Persistent Link:
http://hdl.handle.net/10150/288748
Title:
The medial temporal lobes and human memory
Author:
Bohbot, Veronique Deborah, 1969-
Issue Date:
1997
Publisher:
The University of Arizona.
Rights:
Copyright © is held by the author. Digital access to this material is made possible by the University Libraries, University of Arizona. Further transmission, reproduction or presentation (such as public display or performance) of protected items is prohibited except with permission of the author.
Abstract:
Spatial memory tasks known to be sensitive to hippocampal lesions in the rat were adapted to humans. These tasks and others known to be sensitive to medial temporal lesions in the human, were administered in order to investigate the effects of selective damage to medial temporal lobe structures of the human brain. The patients had undergone thermo-coagulation with a single electrode along the amygdalo-hippocampal axis in an attempt to alleviate their epilepsy. With this surgical technique, lesions to single medial temporal lobe structures can be carried out. The locations of the lesions were assessed by means of digital high-resolution magnetic resonance imaging and software allowing a 3-D reconstruction of the brain. A break in the collateral sulcus, dividing it into the anterior collateral sulcus and the posterior collateral sulcus is reported for the first time. This division corresponds to the posterior border of the entorhinal/perirhinal cortex and the anterior border of the parahippocampal cortex, and therefore helped in the identification of the areas. The results confirmed the role of the right hippocampus in visuo-spatial memory tasks (object location, Rey-Osterrieth Figure with and without delay), and the left for verbal memory tasks (Rey Auditory Verbal Learning Task with delay). Patients with lesions to the right parahippocampal cortex were also impaired on a spatial oddball task, but not on the object equivalent. Surprisingly, patients with lesions either to the right or to the left hippocampus were unimpaired on several memory tasks, including a spatial one, with a 30 minute delay, designed to be analogous to the Morris water maze. Patients with lesions to the right parahippocampal cortex were impaired on this task with a 30 minute delay, suggesting that the parahippocampal cortex itself may play an important role in spatial memory.
Type:
text; Dissertation-Reproduction (electronic)
Keywords:
Biology, Neuroscience.; Psychology, Psychobiology.; Psychology, Cognitive.; Psychology, Physiological.
Degree Name:
Ph.D.
Degree Level:
doctoral
Degree Program:
Graduate College; Psychology
Degree Grantor:
University of Arizona
Advisor:
Nadel, Lynn

Full metadata record

DC FieldValue Language
dc.language.isoen_USen_US
dc.titleThe medial temporal lobes and human memoryen_US
dc.creatorBohbot, Veronique Deborah, 1969-en_US
dc.contributor.authorBohbot, Veronique Deborah, 1969-en_US
dc.date.issued1997en_US
dc.publisherThe University of Arizona.en_US
dc.rightsCopyright © is held by the author. Digital access to this material is made possible by the University Libraries, University of Arizona. Further transmission, reproduction or presentation (such as public display or performance) of protected items is prohibited except with permission of the author.en_US
dc.description.abstractSpatial memory tasks known to be sensitive to hippocampal lesions in the rat were adapted to humans. These tasks and others known to be sensitive to medial temporal lesions in the human, were administered in order to investigate the effects of selective damage to medial temporal lobe structures of the human brain. The patients had undergone thermo-coagulation with a single electrode along the amygdalo-hippocampal axis in an attempt to alleviate their epilepsy. With this surgical technique, lesions to single medial temporal lobe structures can be carried out. The locations of the lesions were assessed by means of digital high-resolution magnetic resonance imaging and software allowing a 3-D reconstruction of the brain. A break in the collateral sulcus, dividing it into the anterior collateral sulcus and the posterior collateral sulcus is reported for the first time. This division corresponds to the posterior border of the entorhinal/perirhinal cortex and the anterior border of the parahippocampal cortex, and therefore helped in the identification of the areas. The results confirmed the role of the right hippocampus in visuo-spatial memory tasks (object location, Rey-Osterrieth Figure with and without delay), and the left for verbal memory tasks (Rey Auditory Verbal Learning Task with delay). Patients with lesions to the right parahippocampal cortex were also impaired on a spatial oddball task, but not on the object equivalent. Surprisingly, patients with lesions either to the right or to the left hippocampus were unimpaired on several memory tasks, including a spatial one, with a 30 minute delay, designed to be analogous to the Morris water maze. Patients with lesions to the right parahippocampal cortex were impaired on this task with a 30 minute delay, suggesting that the parahippocampal cortex itself may play an important role in spatial memory.en_US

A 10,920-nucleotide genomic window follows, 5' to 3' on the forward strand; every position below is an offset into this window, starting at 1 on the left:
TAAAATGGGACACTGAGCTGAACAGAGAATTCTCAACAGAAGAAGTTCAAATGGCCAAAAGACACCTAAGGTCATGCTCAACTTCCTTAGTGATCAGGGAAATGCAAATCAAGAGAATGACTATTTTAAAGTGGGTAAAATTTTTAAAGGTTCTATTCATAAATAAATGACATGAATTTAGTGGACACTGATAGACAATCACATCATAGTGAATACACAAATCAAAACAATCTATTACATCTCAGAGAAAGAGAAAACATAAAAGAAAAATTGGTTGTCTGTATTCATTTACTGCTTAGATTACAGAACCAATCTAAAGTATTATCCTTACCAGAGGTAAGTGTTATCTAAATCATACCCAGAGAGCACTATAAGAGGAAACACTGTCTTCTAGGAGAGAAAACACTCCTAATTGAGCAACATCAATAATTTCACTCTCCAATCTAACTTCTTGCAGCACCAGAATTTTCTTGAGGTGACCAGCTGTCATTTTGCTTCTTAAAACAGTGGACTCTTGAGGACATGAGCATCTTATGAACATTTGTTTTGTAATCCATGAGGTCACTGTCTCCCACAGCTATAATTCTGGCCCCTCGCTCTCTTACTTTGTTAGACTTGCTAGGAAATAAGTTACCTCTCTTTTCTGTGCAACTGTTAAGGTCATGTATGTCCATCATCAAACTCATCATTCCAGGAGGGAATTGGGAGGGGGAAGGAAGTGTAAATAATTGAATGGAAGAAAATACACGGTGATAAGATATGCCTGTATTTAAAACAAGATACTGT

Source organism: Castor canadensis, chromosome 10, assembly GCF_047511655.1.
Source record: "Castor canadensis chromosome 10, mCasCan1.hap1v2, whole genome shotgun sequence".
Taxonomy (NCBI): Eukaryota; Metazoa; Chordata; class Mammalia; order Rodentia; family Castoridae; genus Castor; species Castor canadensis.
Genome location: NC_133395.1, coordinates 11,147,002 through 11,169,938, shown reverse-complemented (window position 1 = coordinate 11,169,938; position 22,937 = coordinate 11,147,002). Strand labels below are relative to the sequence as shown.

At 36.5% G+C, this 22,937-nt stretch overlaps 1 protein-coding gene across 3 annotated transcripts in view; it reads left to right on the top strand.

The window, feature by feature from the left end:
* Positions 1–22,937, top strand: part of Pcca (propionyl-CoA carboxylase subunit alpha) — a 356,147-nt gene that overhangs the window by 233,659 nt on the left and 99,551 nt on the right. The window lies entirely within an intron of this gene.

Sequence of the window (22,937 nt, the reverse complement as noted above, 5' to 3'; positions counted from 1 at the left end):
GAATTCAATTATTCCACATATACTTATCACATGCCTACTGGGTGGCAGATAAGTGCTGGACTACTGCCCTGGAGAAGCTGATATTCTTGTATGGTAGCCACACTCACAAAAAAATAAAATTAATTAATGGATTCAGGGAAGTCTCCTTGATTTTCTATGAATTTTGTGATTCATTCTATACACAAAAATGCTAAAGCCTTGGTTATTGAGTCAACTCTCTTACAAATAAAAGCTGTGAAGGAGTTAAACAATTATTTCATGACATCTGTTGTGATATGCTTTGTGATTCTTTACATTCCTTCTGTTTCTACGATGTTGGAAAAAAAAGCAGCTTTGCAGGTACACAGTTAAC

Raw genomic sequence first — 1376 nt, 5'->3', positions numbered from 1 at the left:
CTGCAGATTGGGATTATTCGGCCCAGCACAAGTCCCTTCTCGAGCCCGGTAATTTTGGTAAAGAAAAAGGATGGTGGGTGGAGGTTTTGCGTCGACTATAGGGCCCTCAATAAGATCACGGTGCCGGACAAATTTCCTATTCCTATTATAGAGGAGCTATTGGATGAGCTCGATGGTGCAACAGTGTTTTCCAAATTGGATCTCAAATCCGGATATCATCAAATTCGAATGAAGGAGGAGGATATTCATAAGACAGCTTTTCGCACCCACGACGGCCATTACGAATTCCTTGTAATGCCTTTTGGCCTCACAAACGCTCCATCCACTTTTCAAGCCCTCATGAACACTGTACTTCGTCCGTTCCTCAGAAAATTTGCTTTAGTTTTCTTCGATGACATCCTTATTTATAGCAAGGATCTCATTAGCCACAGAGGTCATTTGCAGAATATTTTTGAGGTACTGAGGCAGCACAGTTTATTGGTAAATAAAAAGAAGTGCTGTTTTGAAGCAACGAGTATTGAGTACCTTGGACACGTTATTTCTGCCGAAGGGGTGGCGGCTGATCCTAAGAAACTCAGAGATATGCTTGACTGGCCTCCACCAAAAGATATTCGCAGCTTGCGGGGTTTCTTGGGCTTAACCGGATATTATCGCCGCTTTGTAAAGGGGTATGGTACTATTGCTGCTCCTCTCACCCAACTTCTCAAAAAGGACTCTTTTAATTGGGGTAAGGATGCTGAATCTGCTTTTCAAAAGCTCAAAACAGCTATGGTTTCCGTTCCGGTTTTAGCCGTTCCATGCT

dc.typetexten_US
dc.typeDissertation-Reproduction (electronic)en_US
dc.subjectBiology, Neuroscience.en_US
dc.subjectPsychology, Psychobiology.en_US
dc.subjectPsychology, Cognitive.en_US
dc.subjectPsychology, Physiological.en_US
thesis.degree.namePh.D.en_US
thesis.degree.leveldoctoralen_US
thesis.degree.disciplineGraduate Collegeen_US
thesis.degree.disciplinePsychologyen_US
thesis.degree.grantorUniversity of Arizonaen_US
dc.contributor.advisorNadel, Lynnen_US
dc.identifier.proquest9814375en_US
dc.identifier.bibrecord.b37741731en_US
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